“So faith comes from hearing, and hearing through the word of Christ.”
Now combine what was read in Romans 10:17 with what is said in Matthew 28:19-20…
“Go therefore and make disciples of all nations, baptizing them in the name of the Father and of the Son and of the Holy Spirit, teaching them to observe all that I have commanded you. And behold, I am with you always, to the end of the age.”
So one disciples are made by teaching and faith comes by hearing. That is extremely clear and is generally agreed upon across denominational lines. The question is how is this different from baptism? The words I teach are just words right? I speak words everyday and they do not contain life. My words are no different than water. What gives my words life and efficacy to instill faith is the promise found in these two verses. God’s promise that faith comes by hearing the word professed is a means of dispensing grace just like God’s promise that baptism is for the forgiveness of sins and the installation of the Holy Spirit is a means of dispensing grace. The promise is faith and the means is teaching as confirmed by the Word. Likewise, the promise is forgiveness of sins and the Holy Spirit and the means is water in the name of our triune God as confirmed in his word (Matthew 28:19-20). As this thought is carried forward throughout scripture, it becomes rather clear that God has always worked this way.
In Genesis 6:14-22, God attached His word to a coffin shaped boat known as the Ark…
In Exodus 30:17-21, God attached His Word to a bronze basin and water…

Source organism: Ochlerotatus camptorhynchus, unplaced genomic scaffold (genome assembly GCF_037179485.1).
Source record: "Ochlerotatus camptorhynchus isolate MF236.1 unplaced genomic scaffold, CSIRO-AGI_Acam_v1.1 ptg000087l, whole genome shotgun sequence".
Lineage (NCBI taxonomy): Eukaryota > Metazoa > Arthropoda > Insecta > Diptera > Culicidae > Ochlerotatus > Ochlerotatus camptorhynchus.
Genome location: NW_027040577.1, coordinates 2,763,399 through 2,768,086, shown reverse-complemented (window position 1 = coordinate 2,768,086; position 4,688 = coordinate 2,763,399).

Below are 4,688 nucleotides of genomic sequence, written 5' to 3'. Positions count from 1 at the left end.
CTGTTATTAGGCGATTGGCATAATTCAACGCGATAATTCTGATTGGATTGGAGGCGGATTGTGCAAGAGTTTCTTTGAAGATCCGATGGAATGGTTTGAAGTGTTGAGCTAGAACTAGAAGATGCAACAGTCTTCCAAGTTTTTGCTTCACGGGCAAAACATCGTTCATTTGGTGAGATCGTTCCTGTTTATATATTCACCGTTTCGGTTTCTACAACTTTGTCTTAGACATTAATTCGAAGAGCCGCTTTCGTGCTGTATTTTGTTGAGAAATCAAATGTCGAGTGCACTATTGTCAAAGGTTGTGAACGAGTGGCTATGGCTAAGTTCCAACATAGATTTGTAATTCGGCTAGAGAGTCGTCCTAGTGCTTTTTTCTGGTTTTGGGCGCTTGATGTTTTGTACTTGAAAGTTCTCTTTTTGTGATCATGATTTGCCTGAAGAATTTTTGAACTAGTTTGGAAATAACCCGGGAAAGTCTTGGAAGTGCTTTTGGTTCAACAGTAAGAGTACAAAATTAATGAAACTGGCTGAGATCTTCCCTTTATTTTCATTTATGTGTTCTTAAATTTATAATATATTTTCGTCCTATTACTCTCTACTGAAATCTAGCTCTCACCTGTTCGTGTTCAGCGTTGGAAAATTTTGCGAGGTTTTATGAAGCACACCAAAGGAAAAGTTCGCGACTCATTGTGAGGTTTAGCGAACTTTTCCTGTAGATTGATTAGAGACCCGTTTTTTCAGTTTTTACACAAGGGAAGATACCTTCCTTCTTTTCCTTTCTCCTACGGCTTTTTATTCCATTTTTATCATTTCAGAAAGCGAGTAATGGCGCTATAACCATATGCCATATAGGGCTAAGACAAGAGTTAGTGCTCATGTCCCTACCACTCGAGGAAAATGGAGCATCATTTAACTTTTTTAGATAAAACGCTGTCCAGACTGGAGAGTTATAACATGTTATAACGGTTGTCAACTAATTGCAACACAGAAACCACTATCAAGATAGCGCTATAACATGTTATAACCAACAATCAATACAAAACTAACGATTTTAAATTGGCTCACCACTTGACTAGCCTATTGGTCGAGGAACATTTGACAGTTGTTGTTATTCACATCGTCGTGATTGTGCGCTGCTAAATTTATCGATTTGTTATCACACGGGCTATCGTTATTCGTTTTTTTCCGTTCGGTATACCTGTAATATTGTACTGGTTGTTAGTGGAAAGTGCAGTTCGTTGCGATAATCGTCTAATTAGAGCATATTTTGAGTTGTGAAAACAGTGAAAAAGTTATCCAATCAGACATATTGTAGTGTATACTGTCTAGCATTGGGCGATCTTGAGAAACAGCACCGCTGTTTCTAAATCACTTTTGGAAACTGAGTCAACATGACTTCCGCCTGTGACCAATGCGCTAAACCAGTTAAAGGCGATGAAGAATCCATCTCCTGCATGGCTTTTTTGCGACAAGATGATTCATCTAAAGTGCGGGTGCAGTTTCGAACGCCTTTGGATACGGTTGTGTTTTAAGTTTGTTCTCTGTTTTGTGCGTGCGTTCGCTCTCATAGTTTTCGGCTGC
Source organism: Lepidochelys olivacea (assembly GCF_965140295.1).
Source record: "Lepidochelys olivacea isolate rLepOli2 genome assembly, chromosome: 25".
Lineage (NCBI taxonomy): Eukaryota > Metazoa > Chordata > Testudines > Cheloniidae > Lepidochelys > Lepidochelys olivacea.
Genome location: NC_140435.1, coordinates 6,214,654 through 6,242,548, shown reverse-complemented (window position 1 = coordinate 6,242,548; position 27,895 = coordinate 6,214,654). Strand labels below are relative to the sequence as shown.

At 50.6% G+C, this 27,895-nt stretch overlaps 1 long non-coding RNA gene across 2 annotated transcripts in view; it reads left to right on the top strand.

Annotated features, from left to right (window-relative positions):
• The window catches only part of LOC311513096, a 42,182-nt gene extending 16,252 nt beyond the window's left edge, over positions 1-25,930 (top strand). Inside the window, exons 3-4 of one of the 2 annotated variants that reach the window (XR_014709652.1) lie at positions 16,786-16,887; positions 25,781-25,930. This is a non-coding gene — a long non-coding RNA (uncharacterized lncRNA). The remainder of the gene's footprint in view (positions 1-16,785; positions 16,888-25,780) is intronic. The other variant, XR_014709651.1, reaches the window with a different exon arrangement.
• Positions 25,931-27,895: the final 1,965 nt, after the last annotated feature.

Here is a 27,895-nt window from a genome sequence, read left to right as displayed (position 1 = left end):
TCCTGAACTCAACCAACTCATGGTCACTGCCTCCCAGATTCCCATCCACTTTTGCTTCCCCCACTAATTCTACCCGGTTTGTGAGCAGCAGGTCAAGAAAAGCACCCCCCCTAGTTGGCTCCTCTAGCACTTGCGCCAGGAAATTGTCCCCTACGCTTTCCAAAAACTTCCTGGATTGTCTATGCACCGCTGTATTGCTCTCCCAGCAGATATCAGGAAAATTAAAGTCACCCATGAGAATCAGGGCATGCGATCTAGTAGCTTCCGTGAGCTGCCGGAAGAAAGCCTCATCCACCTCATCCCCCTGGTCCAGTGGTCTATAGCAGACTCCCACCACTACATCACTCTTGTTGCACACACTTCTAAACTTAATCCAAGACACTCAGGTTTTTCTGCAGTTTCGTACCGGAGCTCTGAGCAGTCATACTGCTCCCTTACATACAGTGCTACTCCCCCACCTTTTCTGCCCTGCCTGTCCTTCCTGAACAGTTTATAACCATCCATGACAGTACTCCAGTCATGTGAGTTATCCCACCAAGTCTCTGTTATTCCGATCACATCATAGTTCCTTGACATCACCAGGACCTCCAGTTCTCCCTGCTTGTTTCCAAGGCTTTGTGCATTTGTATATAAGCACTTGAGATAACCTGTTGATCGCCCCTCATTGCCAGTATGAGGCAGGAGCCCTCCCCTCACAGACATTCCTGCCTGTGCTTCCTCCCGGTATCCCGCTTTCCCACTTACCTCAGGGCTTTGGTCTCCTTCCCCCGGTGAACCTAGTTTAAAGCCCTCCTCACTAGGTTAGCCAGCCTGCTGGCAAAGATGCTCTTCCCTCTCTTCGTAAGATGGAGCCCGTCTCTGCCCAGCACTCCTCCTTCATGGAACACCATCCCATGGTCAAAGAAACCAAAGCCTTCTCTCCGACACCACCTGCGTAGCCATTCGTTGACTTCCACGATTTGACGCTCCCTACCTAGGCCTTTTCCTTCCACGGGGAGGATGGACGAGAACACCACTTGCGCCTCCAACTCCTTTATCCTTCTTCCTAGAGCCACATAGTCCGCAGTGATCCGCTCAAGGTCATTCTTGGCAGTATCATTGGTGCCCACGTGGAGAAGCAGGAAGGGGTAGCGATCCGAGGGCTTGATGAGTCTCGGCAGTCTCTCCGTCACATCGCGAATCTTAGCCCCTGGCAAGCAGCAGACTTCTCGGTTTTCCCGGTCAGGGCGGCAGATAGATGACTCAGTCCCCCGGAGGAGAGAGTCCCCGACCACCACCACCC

In Exodus 12:1-20, God attached His Word to the blood of a lamb wiped on a door post…
In Exodus 14:15-16, God attached His Word to the staff of Moses…
In Levitcus 13:6, God attached His Word to water applied on the 7th day…
In Levitcus 16:20-28, God attached His Word to water…
In Numbers 19:11-13, God attached His Word to water applied on the 3rd & 7th day…
In Numbers 21 God attached His Word to a bronze serpent…
In 2 Kings 5 God attaches His Word to the Jordan River where Naaman bathed 7 times to be healed.
God attaching His Word to a material object as a means of grace isn’t a novel idea. It doesn’t mean the object holds any power, only that it has power because of what God’s word says. When these Old Testament verses are studied, it is discovered that each of them either deal with purification or salvation (It could be argued that the Ark and high priest purification could be representative of both purification and salvation). For the purification verses, did the water cleanse or did God’s word combined with the water cleanse? For the salvation verses, did the Ark, lamb’s blood, staff or bronze serpent save or did God’s word combined with them save? The promises were always transferred to the recipient because God’s word described how his promises were to be received. Therefore, if Moses held up a wooden serpent instead of a bronze, the healing effects wouldn’t have been available because God’s instruction for receiving the promise was not provided. We are not in the position to override God’s methods for delivering his promises (for more on this click here).